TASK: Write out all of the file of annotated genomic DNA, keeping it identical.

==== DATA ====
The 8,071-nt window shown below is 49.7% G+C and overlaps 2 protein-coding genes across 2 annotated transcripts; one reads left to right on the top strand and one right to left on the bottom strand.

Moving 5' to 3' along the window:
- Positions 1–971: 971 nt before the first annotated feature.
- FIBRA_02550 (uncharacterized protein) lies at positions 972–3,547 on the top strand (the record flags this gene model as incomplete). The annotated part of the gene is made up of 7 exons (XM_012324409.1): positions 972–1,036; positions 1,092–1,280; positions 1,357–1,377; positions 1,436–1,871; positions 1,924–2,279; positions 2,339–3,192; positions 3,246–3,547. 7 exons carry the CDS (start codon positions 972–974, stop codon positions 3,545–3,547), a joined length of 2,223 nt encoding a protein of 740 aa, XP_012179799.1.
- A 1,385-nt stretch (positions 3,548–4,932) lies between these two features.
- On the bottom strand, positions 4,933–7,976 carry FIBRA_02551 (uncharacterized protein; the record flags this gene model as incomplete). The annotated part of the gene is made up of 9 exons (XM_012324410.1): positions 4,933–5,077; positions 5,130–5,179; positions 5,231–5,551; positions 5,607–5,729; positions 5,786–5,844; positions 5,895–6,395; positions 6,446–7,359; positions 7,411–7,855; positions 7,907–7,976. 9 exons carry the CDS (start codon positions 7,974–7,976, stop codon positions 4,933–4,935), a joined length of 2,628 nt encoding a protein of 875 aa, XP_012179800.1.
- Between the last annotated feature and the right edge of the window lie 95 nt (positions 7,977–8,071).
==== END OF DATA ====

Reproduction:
The 8,071-nt window shown below is 49.7% G+C and overlaps 2 protein-coding genes across 2 annotated transcripts; one reads left to right on the top strand and one right to left on the bottom strand.

Moving 5' to 3' along the window:
- Positions 1–971: 971 nt before the first annotated feature.
- FIBRA_02550 (uncharacterized protein) lies at positions 972–3,547 on the top strand (the record flags this gene model as incomplete). The annotated part of the gene is made up of 7 exons (XM_012324409.1): positions 972–1,036; positions 1,092–1,280; positions 1,357–1,377; positions 1,436–1,871; positions 1,924–2,279; positions 2,339–3,192; positions 3,246–3,547. 7 exons carry the CDS (start codon positions 972–974, stop codon positions 3,545–3,547), a joined length of 2,223 nt encoding a protein of 740 aa, XP_012179799.1.
- A 1,385-nt stretch (positions 3,548–4,932) lies between these two features.
- On the bottom strand, positions 4,933–7,976 carry FIBRA_02551 (uncharacterized protein; the record flags this gene model as incomplete). The annotated part of the gene is made up of 9 exons (XM_012324410.1): positions 4,933–5,077; positions 5,130–5,179; positions 5,231–5,551; positions 5,607–5,729; positions 5,786–5,844; positions 5,895–6,395; positions 6,446–7,359; positions 7,411–7,855; positions 7,907–7,976. 9 exons carry the CDS (start codon positions 7,974–7,976, stop codon positions 4,933–4,935), a joined length of 2,628 nt encoding a protein of 875 aa, XP_012179800.1.
- Between the last annotated feature and the right edge of the window lie 95 nt (positions 7,977–8,071).